The percentage of students on free or reduced lunches has skyrocketed over the past decade and all indications say it will continue to rise.
The percentage of students on free or reduced lunches has skyrocketed over the past decade and all indications say it will continue to rise.
July 15, 2013



Just over half of public school students in Crawford County are eligible for free or reduced-price lunches.

That means more than half of the families with students enrolled in public school have annual salaries of less than $43,568 - for a family of four.

Carroll County's numbers are less extreme, with just 34.6 percent of students eligible - which is still over a third of enrollment. And the number may be higher, officials say.

In 2000, Carroll County was at 25.5 percent, and Carroll Community School District superintendent Rob Cordes said the numbers have steadily risen over the years. Although Carroll's average median household income has increased in the past decade, each year the income requirements for the program also creep upward and have outpaced gains of household income - rising around $5,000 since 2006 - partly due to the tough economic times of the past decade.

The total number of students in the United States who received government-subsidized school lunches increased 17 percent between the 2006-2007 and 2007-2008 school years, according to U.S. Department of Agriculture data.

"It's really the only instance in education where we collect data concerning people's income," said Gary Bengtson, CCSD director of business affairs. "It enables those that fall underneath the guidelines to either get the meals for free or at a reduced rate."

Free or reduced-price lunches, part of the National School Lunch program, began in 1946 as part of the National School Lunch Act.

For a family of five, the annual salary to qualify for free lunches is anything under $35,113 - which is less than $10,000 above the poverty line - in comparison to the $25,360 salary cap in 1999. As that number rises more people fall under the umbrella of free or reduced-price lunches.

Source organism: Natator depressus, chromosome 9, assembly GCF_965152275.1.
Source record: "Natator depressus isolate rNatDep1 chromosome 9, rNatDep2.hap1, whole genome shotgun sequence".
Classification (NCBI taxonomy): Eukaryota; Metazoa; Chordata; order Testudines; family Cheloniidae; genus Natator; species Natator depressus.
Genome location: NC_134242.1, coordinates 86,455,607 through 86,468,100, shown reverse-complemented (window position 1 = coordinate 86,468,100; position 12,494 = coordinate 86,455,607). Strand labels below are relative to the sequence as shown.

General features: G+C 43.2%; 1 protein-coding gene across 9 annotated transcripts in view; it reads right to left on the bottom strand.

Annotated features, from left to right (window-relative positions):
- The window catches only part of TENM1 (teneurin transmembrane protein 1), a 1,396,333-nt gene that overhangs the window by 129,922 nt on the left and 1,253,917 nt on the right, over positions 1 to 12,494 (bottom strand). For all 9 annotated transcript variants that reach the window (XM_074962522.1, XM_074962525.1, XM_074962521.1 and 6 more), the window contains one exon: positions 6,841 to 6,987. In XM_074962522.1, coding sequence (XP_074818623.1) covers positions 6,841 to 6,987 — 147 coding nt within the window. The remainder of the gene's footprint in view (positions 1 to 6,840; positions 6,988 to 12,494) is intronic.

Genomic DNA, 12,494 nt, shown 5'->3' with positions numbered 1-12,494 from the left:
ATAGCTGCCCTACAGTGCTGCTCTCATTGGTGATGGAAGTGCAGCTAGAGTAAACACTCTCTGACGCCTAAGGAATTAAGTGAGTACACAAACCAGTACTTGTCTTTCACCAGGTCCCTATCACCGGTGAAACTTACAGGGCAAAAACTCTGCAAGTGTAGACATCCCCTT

"I think it's a really good program and the schools should have it, because not all parents are able to provide good meals for their kids," said Allison Loneman, a 19-year-old Carroll High graduate whose single mom had three children use free or reduced-price lunches. "This could be the one good meal that some kids could get and the only healthy meal that they have."

Hungry students have lower test scores and are more likely to repeat a grade and receive special-education help than those who are not chronically hungry, according to the U.S. Centers for Disease Control and Prevention. Students who are hungry are also more often absent or tardy.

According to Iowa Kids Count, nearly every county in Iowa has 25 percent or more of their schools' populations eligible for government-subsidized lunches.

Despite this, losing two spots from the previous year, Iowa was ranked as the eighth-best state in child well-being. New Mexico ranks as the worst.

This ranking takes many factors into account, among them instances of child abuse and neglect, infant mortality, unemployment and free or reduced-price lunch eligibility.

"It's kind of embarrassing," Loneman said. "I never told anybody that I had it. I didn't want it to reflect badly on my mom or my whole family."

Loneman's mother held several jobs throughout Allison's schooling, among them Burger King and Walmart. She now works as a teacher's assistant at Fairview Elementary School.

At 14, Loneman got her first job. At one point in high school Loneman, was working two part-time jobs to help keep her family afloat, before it began affecting her grades, she said. Loneman now works at Subway restaurant and is continuing her education.

In the past kids used colored punch cards, with different colors showing who paid a different amount for their lunches. Today most schools, including Carroll schools, use a computerized system with PIN numbers. A greater emphasis is placed on anonymity today than was in the past, so students like Loneman don't have to deal with the social stigma of free lunches.

"It's never the child's fault," Loneman said.